While Mansour wants to fight for the establishment of a secular state in Lebanon, she continues to maintain “that the Druze community, founder of the country, has long been marginalized and must have a better role in the country’s management during the transition period.”

But the battles of the thawra groups are not the only ones to be played out at the ballot box in Mount Lebanon IV.

While the country is experiencing an acute political polarization, reminiscent of the 2009 elections, the confrontation between the camp close to Hezbollah and the March 14 forces is also set to be fierce, in an area that has been ostensibly calm since the 2001 historic Druze-Christian reconciliation under the auspices of Maronite Patriarch Nasrallah Sfeir and PSP leader Joumblatt.

This reconciliation was put to the test in June-July 2019 with the incident in the town of Qabr Shmoun that left two dead and several injured, when PSP supporters were pitted against Lebanese Democratic Party members during a visit by Bassil to the mountain — an alleged attempt by the FPM leader to undercut Joumblatt’s leadership.

While the Aounist party won three Maronite seats (out of five) in 2018, it might fall back this time around.

First, there is the Chouf area, where outgoing MP Mario Aoun (5,124 votes) is not running as candidate on the party’s list and where Farid Boustani was not comfortably elected (2,657 votes). This means that of the three Maronite seats in the Chouf, the two seats held by the FPM are at stake.

But Bassil’s party could make up for this potential loss by taking the Greek-Catholic seat, because Nehme Tohme (7,253 votes), a PSP supporter who has held this seat since 2000, is not entering the fray.

The LF and the PSP replaced him with Fadi Maalouf, the National Liberal Party candidate, while the FPM fielded Ghassan Atallah, a former Minister for the Displaced, for this seat.

Only Georges Adwan (LF), with his 9,958 preferential votes, should not be worried.

The pro-Hezbollah camp could advance on the Sunni scene, taking advantage of the absence of Hariri's party.

In 2018, the two Future Movement candidates (Mohammad Hajjar and Ghattas Khoury) brought some 15,000 votes to the PSP-LF-Future alliance.

“Mr. Hariri decided not to participate in the election, and we respect his decision. However, our list still includes two Sunni candidates: Bilal Abdallah (PSP) and Saadeddine el-Khatib, an independent lawyer close to both the PSP and the Future Movement,” explains Saleh Hadife, head of elections in Joumblatt's party.

The PSP-LF alliance may not be able to keep the second Sunni seat.

Also, on the Druze side, the list of the PSP-LF alliance fielded only three candidates representing the community, leaving a traditional vacant seat in Aley in favor of Arslan, Joumblatt's rival.

But there is a major change that raises the concerns of March 14 camp: in 2018, due to the lack of an agreement with the FPM-Lebanese Democratic Party list, Wahhab decided to run alone, winning 7,340 votes, almost as much as Arslan (7,887 votes) and a little more than Marwan Hamadeh, his competitor in the Chouf with 7,266.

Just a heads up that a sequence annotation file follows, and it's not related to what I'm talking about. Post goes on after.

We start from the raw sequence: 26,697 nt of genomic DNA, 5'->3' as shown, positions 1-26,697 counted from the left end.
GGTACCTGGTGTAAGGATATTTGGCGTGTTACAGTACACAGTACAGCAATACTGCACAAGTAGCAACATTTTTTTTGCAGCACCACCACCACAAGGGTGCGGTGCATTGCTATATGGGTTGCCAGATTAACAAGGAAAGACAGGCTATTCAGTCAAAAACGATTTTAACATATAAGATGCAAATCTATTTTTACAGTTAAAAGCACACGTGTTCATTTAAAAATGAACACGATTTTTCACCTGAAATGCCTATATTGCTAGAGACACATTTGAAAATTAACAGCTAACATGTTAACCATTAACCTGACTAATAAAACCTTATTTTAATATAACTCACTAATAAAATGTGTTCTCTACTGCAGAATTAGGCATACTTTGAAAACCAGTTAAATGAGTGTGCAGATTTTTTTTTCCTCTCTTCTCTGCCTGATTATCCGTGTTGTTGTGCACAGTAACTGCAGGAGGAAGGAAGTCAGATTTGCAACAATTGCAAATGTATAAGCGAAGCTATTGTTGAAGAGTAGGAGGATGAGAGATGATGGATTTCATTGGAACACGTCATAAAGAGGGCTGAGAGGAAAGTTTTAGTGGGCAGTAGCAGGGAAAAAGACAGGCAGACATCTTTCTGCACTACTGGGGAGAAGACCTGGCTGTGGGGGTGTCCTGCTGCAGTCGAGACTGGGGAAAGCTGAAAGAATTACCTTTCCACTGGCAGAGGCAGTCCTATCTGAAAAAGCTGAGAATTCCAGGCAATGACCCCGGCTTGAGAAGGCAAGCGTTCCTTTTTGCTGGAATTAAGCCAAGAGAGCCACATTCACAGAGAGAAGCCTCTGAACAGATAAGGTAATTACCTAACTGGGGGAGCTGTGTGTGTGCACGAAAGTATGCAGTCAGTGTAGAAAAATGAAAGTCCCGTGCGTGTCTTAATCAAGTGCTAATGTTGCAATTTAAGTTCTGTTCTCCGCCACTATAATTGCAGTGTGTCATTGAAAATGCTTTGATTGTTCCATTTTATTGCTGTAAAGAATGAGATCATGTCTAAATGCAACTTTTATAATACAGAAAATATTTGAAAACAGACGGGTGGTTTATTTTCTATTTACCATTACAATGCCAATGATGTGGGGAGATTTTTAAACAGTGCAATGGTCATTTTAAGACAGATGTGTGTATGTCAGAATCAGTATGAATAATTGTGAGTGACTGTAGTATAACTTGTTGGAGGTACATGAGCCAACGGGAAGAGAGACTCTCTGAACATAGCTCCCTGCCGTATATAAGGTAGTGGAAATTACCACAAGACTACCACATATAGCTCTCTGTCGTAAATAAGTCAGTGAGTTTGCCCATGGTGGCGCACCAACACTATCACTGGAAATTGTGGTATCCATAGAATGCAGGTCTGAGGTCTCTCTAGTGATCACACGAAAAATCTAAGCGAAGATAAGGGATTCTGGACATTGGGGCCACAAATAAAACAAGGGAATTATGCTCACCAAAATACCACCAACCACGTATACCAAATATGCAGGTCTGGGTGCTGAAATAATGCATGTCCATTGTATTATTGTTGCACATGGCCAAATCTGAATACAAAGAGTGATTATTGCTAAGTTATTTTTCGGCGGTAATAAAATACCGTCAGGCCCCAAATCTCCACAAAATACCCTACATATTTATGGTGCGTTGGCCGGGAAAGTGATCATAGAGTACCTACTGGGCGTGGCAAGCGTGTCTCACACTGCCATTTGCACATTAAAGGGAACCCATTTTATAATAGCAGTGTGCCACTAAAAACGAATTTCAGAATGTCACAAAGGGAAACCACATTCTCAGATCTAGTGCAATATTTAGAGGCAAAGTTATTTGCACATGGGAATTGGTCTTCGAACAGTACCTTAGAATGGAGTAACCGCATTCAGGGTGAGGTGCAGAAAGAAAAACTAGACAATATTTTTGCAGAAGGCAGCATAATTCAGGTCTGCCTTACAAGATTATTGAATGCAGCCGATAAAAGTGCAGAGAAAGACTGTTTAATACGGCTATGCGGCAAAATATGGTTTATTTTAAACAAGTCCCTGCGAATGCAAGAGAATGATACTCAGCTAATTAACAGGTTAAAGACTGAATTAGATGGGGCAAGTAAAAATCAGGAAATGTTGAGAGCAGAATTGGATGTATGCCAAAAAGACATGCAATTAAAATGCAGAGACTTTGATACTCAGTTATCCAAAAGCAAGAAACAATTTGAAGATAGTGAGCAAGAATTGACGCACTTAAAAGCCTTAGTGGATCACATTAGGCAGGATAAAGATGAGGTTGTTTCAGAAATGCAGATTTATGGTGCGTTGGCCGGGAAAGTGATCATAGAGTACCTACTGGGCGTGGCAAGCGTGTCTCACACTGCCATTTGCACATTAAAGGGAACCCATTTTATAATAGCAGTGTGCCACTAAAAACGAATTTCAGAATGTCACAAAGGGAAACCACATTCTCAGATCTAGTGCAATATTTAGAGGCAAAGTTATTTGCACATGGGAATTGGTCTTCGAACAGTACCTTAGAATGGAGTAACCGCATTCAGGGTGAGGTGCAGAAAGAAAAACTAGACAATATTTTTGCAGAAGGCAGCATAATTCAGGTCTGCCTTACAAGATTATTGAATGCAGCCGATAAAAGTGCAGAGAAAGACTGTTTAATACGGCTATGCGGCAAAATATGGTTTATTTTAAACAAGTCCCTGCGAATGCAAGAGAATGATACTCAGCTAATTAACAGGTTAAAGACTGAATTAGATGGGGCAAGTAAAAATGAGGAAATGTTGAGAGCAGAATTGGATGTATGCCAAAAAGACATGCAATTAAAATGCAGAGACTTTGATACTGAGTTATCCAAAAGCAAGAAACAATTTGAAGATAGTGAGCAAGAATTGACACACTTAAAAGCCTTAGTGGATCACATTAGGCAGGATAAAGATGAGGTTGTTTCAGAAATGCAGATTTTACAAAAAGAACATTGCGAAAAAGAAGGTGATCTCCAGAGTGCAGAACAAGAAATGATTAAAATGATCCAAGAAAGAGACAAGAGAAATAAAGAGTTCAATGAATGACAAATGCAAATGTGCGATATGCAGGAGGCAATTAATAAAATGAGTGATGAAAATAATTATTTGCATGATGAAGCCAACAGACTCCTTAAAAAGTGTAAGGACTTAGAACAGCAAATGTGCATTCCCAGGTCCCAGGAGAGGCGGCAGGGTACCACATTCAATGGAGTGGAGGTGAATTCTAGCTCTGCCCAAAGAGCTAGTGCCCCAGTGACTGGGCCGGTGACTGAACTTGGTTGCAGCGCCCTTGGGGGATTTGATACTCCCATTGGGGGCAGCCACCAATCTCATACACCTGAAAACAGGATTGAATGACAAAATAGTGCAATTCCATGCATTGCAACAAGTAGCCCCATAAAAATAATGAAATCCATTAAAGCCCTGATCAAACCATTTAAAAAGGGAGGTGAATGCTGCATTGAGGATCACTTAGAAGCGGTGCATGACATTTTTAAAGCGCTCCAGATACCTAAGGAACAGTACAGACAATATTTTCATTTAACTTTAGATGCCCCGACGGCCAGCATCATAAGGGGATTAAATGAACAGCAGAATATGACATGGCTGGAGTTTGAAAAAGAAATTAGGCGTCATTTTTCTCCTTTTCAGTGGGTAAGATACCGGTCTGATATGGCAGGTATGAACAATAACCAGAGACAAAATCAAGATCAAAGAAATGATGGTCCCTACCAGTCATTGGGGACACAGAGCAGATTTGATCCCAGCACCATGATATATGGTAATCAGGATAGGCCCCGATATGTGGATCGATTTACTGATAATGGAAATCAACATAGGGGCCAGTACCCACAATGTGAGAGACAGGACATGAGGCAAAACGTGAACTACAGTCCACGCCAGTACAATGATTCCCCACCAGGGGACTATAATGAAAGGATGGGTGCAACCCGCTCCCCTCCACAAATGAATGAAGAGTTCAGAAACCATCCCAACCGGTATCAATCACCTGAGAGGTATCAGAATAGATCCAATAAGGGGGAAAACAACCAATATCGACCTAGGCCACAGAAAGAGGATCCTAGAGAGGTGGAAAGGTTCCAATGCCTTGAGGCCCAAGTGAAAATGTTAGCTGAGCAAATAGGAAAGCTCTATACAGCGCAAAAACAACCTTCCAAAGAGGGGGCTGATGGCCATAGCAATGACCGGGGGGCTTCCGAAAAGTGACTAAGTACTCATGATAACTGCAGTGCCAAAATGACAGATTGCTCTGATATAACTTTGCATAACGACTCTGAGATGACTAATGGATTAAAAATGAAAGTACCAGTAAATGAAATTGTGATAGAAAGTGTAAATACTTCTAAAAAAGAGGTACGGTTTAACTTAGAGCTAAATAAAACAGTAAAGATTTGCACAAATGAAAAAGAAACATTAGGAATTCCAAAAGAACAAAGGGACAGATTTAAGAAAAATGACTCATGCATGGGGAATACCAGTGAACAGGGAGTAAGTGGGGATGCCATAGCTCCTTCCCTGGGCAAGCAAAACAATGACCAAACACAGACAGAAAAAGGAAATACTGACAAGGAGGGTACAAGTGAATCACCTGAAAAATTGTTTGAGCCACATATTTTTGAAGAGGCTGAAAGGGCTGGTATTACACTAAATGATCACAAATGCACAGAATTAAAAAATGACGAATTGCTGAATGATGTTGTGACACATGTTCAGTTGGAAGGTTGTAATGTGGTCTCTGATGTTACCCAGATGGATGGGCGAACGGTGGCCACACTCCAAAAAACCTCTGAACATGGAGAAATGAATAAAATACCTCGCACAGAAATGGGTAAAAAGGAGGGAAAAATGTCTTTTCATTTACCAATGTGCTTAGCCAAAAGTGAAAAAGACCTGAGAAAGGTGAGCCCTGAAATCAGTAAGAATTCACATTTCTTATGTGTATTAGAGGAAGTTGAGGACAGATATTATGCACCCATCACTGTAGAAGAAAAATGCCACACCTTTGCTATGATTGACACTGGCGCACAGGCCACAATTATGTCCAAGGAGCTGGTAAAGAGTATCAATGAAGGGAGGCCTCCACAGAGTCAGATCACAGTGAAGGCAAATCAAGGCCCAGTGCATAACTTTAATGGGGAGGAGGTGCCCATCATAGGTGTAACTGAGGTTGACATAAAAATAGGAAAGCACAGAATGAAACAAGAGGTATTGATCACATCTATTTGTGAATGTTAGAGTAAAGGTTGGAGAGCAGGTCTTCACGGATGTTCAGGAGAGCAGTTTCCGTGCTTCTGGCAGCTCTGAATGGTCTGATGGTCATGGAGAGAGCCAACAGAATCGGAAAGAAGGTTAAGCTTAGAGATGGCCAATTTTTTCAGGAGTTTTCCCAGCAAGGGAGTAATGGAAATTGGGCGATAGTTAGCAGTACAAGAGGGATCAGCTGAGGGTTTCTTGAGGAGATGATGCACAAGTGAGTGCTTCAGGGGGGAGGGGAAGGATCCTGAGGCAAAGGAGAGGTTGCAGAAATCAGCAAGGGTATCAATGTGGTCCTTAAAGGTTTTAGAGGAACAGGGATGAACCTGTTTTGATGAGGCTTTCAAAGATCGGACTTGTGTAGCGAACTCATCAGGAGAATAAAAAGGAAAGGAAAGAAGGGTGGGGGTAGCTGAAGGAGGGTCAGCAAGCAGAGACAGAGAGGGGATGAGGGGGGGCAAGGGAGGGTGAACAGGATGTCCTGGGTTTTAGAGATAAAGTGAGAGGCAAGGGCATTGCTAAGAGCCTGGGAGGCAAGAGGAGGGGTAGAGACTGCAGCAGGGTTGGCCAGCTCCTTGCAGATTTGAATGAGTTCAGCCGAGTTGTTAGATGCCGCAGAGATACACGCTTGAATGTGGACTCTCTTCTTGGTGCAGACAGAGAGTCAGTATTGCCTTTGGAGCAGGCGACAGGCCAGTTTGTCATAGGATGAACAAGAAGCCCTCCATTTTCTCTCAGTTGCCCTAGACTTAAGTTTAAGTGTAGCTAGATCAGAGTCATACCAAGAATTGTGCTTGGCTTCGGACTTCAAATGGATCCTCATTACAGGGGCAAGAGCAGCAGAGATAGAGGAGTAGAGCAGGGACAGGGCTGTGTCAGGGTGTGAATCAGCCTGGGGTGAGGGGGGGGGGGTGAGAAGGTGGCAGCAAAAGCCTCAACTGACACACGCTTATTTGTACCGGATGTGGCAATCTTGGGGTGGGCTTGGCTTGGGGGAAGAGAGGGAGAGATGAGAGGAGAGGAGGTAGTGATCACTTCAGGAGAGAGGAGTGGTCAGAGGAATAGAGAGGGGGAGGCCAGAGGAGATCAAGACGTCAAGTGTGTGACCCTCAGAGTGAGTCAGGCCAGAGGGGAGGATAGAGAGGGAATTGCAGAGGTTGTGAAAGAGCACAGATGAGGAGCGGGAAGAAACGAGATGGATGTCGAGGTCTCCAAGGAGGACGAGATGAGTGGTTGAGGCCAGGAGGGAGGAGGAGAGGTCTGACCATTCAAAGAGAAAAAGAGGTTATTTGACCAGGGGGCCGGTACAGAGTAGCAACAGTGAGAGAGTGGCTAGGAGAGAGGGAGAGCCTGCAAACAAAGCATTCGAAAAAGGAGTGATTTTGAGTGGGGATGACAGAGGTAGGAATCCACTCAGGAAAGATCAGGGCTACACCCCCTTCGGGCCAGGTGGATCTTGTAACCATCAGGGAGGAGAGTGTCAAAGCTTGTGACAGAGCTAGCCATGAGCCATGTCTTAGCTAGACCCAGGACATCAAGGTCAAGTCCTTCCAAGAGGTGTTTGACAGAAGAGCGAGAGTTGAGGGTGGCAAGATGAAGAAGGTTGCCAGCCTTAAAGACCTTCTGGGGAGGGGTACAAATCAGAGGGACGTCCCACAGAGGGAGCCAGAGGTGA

For the May polls, the Tawhid Party leader has joined the list of Hezbollah's allies. Unless the PSP can split the preferential votes between its two candidates in the Chouf (Teymour Joumblatt, who received 11,478 votes in 2018, and Marwan Hamadeh), which is a possibility, Hamadeh's seat could be relatively at risk.

The competing lists are the following:

1. The Mountain Revolts: independents

Chouf: Zeina Mansour, Akram Breich, Nabil Khalil Mchantaf, Abdullah Abu Abdullah.

Aley: Mohsen Aridi, Salman Abdel Khalek, Lyon Sioufi, Tabet George Tabet.

2. Partnership and Will: Progressive Socialist Party + Lebanese Forces + National Liberal Party

Chouf: Teymour Joumblatt, Marwan Hamadeh, Fadi Maalouf, Saad El Din Khatib, Bilal Abdallah, Habouba Aoun, Georges Adwan, Elie Kordahi.

Aley: Akram Chehayeb, Nazih Matta, Joelle Faddoul, Ragy El Saad.

3. United for Change: protest groups

Chouf: Rania Ghaith, Shukri Haddad, Halima Qaakour, Imad Seifeddine, Saoud Abu Shabel, Najat Aoun (Saliba), Ghada Marouni Eid.

Aley: Alaa Sayegh, Marc Daou, Zoya Jureidini, Jad Bejjani, Fadi Abi Alam.

4. Sovereignty of a Nation: independent politicians + Jamaa Islamiya

Chouf: Hisham Zebian, Mohammad al-Chamaa, Maamoun Malak, George Silwan, Daad Azzi, Joyce Maroun.

Aley: Atallah Wehbe

5. Your Vote is a Revolution: independent figures + protest groups

Chouf: Jihad Zebian, Maadad Abu Ali, Samir Aakoum, Mohammed Hajjar, Michel Abu Suleiman, Jamal Merhej, Gabi Azzi.

Aley: Wassim Haidar, Raed Abdel Khalek, Imad el-Hajj.

6. Capable: Citizens in a State

Chouf: Ayman Zeineddine, Khaled Saad, Imad Farran, Joseph Tohme.

Aley: Marwan Imad, Nagham Halabi.

7. The Mountain: Free Patriotic Movement + Lebanese Democratic Party + Ahbash + Wiam Wahhab

Chouf: Wiam Wahhab, Ghassan Atallah, Osama Maaoush, Ahmed Najmeddine, Antoine Abboud, Farid Bustani, Naji Bustani.

Aley: Talal Arslan, Tarek Khairallah, Antoine Bostani, Cesar Abi Khalil.

Technical data

Two districts: Chouf and Aley

Thirteen seats to be filled: 3 Maronite, 2 Druze, 2 Sunni, 1 Greek-Catholic in Chouf; 2 Maronite, 2 Druze and 1 Greek-Orthodox in Aley

Number of registered voters: 346,561, including 25,445 expatriates.

Confessional distribution of voters: 40 percent Druze, 25 percent Maronite, 19 percent Sunni, 5 percent Greek Catholic, 5 percent Greek Orthodox, 3 percent Shiite, 2 percent other (according to Ministry of Interior figures).

Electoral threshold (in 2018): 7.7 percent of votes, or 13,126 votes. 

This article was originally published in French in L'Orient-Le Jour.

Here we go again? In 2018, at the last moment before the finalization of the electoral lists, civil society groups competing in Mount Lebanon IV (Chouf-Aley) split into two.Although this is the constituency with the lowest percentage electoral threshold (7.7 percent, or 13,125 votes in 2018), neither list managed to garner the necessary votes to have an MP elected. The tally of the two lists...